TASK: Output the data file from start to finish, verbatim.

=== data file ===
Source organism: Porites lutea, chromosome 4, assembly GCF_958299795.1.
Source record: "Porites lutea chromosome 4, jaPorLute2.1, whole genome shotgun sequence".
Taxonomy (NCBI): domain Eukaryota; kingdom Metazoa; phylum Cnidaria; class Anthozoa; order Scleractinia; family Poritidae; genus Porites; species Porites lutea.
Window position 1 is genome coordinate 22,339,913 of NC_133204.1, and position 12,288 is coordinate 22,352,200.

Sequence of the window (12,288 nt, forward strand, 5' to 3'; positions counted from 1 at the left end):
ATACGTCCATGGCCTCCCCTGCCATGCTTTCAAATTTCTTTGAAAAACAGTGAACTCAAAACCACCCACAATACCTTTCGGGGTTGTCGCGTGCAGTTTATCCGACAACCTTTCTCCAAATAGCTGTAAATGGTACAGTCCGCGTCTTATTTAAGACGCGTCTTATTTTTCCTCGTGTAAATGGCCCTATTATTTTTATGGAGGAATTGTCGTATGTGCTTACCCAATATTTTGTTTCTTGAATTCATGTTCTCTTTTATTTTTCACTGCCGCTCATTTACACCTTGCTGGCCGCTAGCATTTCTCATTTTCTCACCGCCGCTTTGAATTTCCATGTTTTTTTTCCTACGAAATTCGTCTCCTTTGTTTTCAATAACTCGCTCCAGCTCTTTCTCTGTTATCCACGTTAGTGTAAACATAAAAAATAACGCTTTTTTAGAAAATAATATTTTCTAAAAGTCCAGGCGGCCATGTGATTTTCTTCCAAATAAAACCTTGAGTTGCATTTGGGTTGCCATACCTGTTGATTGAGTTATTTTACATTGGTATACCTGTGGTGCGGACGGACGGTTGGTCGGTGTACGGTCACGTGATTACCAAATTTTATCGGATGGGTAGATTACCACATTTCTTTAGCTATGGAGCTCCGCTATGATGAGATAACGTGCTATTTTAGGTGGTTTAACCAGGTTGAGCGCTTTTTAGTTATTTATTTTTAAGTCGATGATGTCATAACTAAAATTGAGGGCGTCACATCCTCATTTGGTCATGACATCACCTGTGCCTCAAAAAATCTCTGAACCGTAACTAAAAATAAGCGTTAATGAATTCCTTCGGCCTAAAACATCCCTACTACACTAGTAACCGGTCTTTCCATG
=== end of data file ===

Source organism: Porites lutea, chromosome 4, assembly GCF_958299795.1.
Source record: "Porites lutea chromosome 4, jaPorLute2.1, whole genome shotgun sequence".
Taxonomy (NCBI): domain Eukaryota; kingdom Metazoa; phylum Cnidaria; class Anthozoa; order Scleractinia; family Poritidae; genus Porites; species Porites lutea.
Window position 1 is genome coordinate 22,339,913 of NC_133204.1, and position 12,288 is coordinate 22,352,200.

Sequence of the window (12,288 nt, forward strand, 5' to 3'; positions counted from 1 at the left end):
ATACGTCCATGGCCTCCCCTGCCATGCTTTCAAATTTCTTTGAAAAACAGTGAACTCAAAACCACCCACAATACCTTTCGGGGTTGTCGCGTGCAGTTTATCCGACAACCTTTCTCCAAATAGCTGTAAATGGTACAGTCCGCGTCTTATTTAAGACGCGTCTTATTTTTCCTCGTGTAAATGGCCCTATTATTTTTATGGAGGAATTGTCGTATGTGCTTACCCAATATTTTGTTTCTTGAATTCATGTTCTCTTTTATTTTTCACTGCCGCTCATTTACACCTTGCTGGCCGCTAGCATTTCTCATTTTCTCACCGCCGCTTTGAATTTCCATGTTTTTTTTCCTACGAAATTCGTCTCCTTTGTTTTCAATAACTCGCTCCAGCTCTTTCTCTGTTATCCACGTTAGTGTAAACATAAAAAATAACGCTTTTTTAGAAAATAATATTTTCTAAAAGTCCAGGCGGCCATGTGATTTTCTTCCAAATAAAACCTTGAGTTGCATTTGGGTTGCCATACCTGTTGATTGAGTTATTTTACATTGGTATACCTGTGGTGCGGACGGACGGTTGGTCGGTGTACGGTCACGTGATTACCAAATTTTATCGGATGGGTAGATTACCACATTTCTTTAGCTATGGAGCTCCGCTATGATGAGATAACGTGCTATTTTAGGTGGTTTAACCAGGTTGAGCGCTTTTTAGTTATTTATTTTTAAGTCGATGATGTCATAACTAAAATTGAGGGCGTCACATCCTCATTTGGTCATGACATCACCTGTGCCTCAAAAAATCTCTGAACCGTAACTAAAAATAAGCGTTAATGAATTCCTTCGGCCTAAAACATCCCTACTACACTAGTAACCGGTCTTTCCATG